You may not have heard of Robert Peal. And, until this month, parents who send their children to the West London Free School (WLFS), domain of the loathsome Toby Young, may also not have heard of him. This will soon change: Peal has just joined WLFS as a “Teacher of History”. He has a starred First from Sidney Sussex College, Cambridge. He is a product of Teach First.
Not only that, Peal has a Masters in history from the University of Pennsylvania, which he gained under a Thouron Scholarship. All of this is singularly impressive. But he is also an education research fellow at right-leaning think tank Civitas. Moreover, he has published a highly partisan view of education in the UK (titled Progressively Worse – read about it HERE).
Peal’s work at Civitas has included a contribution to “Core Knowledge UK—a knowledge-based primary school curriculum inspired by the ideas of E. D. Hirsch”. Hirsch lauded his book as “a fine, detailed, persuasive work of scholarship”. Other notables commenting included Simon “Enoch was right” Heffer: “Shows the damage wreaked on children by trendy educationists over many decades”.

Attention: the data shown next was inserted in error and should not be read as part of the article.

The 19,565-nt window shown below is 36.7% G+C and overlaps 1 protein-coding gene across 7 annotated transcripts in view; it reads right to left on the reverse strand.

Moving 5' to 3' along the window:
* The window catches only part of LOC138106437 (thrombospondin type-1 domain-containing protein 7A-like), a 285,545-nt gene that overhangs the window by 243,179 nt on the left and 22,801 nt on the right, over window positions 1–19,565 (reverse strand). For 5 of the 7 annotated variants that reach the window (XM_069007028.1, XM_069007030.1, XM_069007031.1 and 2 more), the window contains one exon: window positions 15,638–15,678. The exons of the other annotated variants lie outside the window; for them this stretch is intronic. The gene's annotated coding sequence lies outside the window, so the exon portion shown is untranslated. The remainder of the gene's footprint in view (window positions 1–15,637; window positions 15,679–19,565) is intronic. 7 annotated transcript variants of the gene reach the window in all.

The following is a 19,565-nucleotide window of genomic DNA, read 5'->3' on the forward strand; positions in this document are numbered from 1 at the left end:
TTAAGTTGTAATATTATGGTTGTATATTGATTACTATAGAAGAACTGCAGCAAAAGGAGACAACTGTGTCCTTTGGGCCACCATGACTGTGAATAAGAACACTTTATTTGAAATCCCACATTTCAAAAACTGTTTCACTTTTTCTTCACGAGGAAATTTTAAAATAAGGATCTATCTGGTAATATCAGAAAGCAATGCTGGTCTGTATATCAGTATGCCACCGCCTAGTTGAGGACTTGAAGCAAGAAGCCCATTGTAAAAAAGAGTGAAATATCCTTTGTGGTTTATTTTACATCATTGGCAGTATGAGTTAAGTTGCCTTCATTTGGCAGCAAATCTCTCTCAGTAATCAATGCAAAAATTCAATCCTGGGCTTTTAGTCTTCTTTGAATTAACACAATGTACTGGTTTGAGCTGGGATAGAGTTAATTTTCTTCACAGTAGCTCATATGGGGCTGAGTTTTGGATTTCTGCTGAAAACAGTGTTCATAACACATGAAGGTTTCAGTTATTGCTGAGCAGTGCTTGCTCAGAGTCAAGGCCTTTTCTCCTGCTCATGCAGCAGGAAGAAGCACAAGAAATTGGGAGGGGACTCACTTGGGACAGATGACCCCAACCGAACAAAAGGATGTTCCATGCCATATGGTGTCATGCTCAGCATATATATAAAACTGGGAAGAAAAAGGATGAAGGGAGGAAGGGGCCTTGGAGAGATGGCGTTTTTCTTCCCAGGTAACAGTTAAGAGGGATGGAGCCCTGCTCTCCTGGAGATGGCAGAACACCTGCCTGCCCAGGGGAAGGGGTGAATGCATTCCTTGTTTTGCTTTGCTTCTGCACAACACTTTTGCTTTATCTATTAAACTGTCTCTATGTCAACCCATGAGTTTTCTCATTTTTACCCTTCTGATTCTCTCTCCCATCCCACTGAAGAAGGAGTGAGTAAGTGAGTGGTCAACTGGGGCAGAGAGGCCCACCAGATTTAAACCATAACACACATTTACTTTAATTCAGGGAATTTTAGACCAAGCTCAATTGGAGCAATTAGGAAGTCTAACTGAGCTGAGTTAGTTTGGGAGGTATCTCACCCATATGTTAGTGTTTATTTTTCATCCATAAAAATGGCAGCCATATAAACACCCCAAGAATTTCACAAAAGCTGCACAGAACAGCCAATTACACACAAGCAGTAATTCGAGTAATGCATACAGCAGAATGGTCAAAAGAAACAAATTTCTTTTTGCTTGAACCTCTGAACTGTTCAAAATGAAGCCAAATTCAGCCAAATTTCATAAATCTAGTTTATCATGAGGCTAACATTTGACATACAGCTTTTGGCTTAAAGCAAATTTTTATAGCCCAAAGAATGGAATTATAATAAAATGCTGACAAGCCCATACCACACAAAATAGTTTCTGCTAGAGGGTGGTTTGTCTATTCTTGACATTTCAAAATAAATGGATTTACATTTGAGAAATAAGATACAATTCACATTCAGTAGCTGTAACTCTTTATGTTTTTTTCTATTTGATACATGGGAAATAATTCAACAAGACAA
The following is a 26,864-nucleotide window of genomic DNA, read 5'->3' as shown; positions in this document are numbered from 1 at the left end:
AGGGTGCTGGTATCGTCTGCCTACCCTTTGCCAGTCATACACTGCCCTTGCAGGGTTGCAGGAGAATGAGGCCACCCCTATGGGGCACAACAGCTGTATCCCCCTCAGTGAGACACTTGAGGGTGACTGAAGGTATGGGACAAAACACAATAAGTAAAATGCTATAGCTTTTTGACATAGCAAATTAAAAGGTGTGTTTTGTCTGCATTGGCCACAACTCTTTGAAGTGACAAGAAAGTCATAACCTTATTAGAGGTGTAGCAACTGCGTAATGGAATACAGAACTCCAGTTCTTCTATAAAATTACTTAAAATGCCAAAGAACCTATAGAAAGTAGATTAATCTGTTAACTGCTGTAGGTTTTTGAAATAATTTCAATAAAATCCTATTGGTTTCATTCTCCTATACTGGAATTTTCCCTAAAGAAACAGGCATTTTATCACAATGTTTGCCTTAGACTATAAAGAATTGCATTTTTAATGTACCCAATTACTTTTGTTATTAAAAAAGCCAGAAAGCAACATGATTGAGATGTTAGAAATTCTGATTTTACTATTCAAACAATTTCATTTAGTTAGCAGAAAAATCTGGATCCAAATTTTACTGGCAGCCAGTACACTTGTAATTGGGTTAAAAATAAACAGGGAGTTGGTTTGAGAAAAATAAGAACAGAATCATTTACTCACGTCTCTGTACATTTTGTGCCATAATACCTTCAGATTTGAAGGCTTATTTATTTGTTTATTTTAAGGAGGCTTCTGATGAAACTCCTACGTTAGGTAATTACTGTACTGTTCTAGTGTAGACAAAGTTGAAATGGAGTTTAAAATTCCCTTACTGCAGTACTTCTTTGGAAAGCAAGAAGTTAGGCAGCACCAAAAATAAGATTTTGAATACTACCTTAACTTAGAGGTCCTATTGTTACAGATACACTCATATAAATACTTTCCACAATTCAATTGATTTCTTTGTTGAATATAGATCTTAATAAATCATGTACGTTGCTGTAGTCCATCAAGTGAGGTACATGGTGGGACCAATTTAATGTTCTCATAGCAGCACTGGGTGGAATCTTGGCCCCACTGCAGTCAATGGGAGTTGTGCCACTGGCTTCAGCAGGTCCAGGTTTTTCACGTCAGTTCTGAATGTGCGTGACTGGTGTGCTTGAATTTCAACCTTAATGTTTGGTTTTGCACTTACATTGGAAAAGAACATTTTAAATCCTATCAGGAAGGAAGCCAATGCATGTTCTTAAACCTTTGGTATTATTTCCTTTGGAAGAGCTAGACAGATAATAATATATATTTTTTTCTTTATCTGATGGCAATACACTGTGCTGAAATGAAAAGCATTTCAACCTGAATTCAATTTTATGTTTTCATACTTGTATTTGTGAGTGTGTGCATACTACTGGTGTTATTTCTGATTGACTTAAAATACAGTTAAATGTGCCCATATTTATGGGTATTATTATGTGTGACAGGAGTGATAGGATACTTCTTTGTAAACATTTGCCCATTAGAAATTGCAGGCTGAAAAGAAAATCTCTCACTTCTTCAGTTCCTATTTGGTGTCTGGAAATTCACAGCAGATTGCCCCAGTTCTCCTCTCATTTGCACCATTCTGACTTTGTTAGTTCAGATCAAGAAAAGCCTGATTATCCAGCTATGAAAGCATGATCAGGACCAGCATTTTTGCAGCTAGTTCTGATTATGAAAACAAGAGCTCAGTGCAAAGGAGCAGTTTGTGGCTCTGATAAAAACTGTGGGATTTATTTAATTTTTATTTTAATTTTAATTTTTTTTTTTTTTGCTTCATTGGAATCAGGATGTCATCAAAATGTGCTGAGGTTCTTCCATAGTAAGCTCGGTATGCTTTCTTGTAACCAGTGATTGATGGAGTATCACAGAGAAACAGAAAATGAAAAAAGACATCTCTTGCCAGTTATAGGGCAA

Even Michael “Oiky” Gove praised his work, hailing “one of the brightest young voices in the education debate”. But there seem few fans from the educational mainstream, and therein lies the problem. Partisan authors are free to ply their trade, but what happens when they appear in the classroom? Tobes is already mimicking Hirsch with his “What every parent needs to know”, remember.
Why should this matter? Ah well. Whatever methods are used to do the teaching, children should not be so much as aware of the teacher’s politics, let alone be directed towards a partisan viewpoint. There is a danger here of political zeal spilling over into the classroom: after all, with Tobes as co-founder of the WLFS, and being a partisan Tory, there would be no shortage of potential encouragement.
And those parents who read highly partisan papers like the Daily Mail – Heffer’s current berth, after the Maily Telegraph ditched him – may have already seen Peal’s writings: “The worst behaved pupils in the world? You'd better believe it: As a study says schools are even more anarchic than we thought, the shocking testimony of a once idealistic young teacher” was published last April.
The Mail has just performed a routine misrepresentation of OECD findings on graduate literacy levels: creative retelling is its business. Of course, Robert Peal may have no problem keeping his politics out of the classroom. But the coincidence between his thinking and Tobes’ makes one wonder if their innate mutual idealism can be kept in check for long. Time will tell.
In the meantime, in case Tobes hasn’t mentioned his past, this blog will.
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